Fitton’s regimen had reflected the influence of her association with Gregan McMahon, and through him the tradition of the nineteenth-century actor-manager; her ways came to be seen as old-fashioned. According to John Kingsmill she was `given to the grand manner, the old elaborate style’ in performance and, by her own account, was an `indecisive’ actress, most effective when typecast. She was slow to learn her lines and her memory was unreliable. Being `of the old school’ and having come to acting when elocution was `considered basic to the art’, as a teacher she concentrated on stage delivery and technique. As a producer, she was skilled at casting, often against physical type.
A strong-willed woman with a finely chiselled face, a slightly aquiline nose, a jutting chin and penetrating brown eyes, Fitton could be demanding and impatient. Although she had a reputation as a formidable disciplinarian, her sense of humour often came to her own and her students’ rescue. She had a flair for miming, a natural contralto voice, a distinctive and ready laugh and a tendency to `get the giggles’ on stage. In professional life she was encouraging to other actors, placing great emphasis on loyalty. Benita Brebach, who acted with the Independent, believed that she was `the softest touch on earth, if you knew how to do it right’. Another actor, Allan Davis, saw in her `the ability to persuade people to do things’ for her.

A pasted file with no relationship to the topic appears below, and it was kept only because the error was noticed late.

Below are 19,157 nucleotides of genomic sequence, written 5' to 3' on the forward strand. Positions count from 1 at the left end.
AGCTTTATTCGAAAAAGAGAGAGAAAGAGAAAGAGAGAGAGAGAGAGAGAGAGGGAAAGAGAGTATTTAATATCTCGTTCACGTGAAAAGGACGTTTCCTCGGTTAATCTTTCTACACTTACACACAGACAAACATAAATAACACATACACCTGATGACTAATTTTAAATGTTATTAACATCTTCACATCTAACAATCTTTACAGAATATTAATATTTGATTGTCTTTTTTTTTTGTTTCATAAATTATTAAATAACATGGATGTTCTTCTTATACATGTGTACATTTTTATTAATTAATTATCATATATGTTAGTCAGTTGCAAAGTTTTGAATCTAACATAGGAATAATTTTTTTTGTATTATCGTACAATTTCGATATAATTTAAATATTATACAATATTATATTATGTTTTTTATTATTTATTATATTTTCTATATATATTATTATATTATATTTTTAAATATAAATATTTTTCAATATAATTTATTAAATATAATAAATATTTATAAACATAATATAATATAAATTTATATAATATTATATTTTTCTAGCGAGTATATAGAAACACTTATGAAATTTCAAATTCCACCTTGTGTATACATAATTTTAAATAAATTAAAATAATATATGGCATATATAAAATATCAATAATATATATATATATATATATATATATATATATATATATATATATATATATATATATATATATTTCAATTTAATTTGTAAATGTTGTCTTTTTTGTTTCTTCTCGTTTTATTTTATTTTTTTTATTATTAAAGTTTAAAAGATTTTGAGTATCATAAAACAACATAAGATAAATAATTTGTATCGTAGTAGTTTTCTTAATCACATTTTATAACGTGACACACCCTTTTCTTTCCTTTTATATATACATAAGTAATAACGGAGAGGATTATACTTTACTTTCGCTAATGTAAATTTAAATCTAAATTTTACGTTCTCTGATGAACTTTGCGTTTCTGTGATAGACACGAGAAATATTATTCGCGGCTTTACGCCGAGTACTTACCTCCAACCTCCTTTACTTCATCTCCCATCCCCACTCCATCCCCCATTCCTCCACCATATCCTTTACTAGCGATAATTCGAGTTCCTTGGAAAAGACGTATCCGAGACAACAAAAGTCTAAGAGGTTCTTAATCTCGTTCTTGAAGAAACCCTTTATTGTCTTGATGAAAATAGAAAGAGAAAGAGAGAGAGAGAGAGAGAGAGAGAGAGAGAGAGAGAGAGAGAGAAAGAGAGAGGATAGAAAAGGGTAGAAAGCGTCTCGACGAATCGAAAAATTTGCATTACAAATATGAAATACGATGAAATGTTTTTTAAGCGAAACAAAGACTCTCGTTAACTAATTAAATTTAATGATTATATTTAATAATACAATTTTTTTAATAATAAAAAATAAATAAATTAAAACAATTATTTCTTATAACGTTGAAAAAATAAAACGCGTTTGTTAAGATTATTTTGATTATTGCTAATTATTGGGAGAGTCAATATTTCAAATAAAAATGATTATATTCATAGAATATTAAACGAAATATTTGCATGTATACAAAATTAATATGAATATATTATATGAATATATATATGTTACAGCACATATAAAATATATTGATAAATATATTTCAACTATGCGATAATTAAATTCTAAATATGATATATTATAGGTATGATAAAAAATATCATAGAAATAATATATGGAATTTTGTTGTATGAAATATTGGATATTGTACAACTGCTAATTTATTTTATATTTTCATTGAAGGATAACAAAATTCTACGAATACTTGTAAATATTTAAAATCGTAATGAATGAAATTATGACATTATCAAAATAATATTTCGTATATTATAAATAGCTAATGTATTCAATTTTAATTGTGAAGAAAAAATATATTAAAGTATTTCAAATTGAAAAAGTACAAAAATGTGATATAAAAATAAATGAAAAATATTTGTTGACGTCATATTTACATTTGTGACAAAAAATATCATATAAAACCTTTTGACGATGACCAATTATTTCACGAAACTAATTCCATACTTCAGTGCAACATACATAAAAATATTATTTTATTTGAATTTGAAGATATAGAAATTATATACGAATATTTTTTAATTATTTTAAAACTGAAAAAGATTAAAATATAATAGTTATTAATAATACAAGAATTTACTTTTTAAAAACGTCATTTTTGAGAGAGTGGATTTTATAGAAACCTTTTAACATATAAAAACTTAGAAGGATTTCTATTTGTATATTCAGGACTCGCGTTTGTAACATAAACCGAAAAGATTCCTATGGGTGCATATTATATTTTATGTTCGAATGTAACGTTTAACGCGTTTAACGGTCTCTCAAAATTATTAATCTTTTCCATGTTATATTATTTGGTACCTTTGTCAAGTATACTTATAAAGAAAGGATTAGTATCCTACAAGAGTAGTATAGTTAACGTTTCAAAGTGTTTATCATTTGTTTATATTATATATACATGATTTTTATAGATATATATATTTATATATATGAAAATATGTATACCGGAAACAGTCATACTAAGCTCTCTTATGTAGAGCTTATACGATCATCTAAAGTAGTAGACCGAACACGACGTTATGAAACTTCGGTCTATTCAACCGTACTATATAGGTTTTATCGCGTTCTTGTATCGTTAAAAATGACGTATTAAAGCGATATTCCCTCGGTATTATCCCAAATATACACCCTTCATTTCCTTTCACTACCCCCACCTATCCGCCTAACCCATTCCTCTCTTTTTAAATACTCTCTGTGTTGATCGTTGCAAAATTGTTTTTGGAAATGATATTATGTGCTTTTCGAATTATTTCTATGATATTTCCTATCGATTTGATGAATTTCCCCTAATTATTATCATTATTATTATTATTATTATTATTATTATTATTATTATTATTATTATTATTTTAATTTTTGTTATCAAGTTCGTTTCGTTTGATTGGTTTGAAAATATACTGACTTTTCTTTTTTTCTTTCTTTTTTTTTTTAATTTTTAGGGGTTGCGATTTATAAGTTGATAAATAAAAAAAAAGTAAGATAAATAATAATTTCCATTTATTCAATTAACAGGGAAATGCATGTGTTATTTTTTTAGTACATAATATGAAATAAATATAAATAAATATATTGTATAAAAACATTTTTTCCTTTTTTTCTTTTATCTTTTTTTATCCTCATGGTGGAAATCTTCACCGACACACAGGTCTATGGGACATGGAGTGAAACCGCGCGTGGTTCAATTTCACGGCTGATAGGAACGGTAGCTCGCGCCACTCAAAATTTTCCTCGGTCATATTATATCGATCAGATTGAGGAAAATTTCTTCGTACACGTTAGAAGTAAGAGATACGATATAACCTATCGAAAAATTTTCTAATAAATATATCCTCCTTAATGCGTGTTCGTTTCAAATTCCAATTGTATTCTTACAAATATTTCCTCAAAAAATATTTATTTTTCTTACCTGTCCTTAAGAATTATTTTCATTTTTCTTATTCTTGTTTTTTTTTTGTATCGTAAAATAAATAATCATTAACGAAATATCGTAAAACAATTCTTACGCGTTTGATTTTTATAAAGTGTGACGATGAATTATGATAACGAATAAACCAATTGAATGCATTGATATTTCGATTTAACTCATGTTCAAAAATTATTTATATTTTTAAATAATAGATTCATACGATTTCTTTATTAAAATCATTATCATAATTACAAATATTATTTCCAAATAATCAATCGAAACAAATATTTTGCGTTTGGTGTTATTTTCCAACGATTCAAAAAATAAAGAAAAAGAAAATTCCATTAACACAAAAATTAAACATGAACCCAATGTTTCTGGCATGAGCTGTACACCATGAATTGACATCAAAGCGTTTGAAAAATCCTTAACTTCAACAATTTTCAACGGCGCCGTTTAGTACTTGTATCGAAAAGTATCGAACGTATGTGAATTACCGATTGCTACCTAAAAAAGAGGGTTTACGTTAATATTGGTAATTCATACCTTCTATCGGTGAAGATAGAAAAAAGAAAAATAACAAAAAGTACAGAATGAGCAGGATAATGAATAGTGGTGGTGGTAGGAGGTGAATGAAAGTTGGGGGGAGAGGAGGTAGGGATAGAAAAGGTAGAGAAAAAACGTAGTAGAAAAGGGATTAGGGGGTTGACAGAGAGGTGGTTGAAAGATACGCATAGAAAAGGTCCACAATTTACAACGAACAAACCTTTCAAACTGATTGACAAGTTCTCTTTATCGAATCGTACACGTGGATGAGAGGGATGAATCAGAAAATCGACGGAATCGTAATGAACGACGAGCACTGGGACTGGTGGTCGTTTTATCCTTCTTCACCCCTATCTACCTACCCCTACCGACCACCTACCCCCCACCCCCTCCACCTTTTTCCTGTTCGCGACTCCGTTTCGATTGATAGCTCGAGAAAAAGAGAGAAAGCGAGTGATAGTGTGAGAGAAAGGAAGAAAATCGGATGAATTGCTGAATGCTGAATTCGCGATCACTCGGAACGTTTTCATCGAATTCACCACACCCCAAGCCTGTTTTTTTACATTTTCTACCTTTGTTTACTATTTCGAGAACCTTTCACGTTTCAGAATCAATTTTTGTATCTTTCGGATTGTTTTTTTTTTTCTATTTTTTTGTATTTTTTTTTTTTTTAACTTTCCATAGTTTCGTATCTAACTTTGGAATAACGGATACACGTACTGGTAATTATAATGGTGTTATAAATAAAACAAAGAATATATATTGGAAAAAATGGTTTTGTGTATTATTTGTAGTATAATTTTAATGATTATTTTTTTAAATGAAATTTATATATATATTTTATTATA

Tug supported all Doris’s activities and for many years the family lived at North Sydney in order to be near the theatre. She was an enthusiastic ballroom dancer and a dog lover. Fitton was appointed OBE (1955), CBE (1975) and DBE (1982). Her autobiography, Not without Dust and Heat: My Life in Theatre, was published in 1981. Predeceased by her husband (d.1972) and elder son (d.1968), and survived by her younger son, Dame Doris died on 2 April 1985 at St Leonards and was cremated.
Ailsa McPherson, 'Fitton, Dame Doris Alice (1897–1985)', Australian Dictionary of Biography, National Centre of Biography, Australian National University, http://adb.anu.edu.au/biography/fitton-dame-doris-alice-12495/text22481, published first in hardcopy 2007, accessed online 29 September 2016.
This article was first published in hardcopy in Australian Dictionary of Biography, Volume 17, (MUP), 2007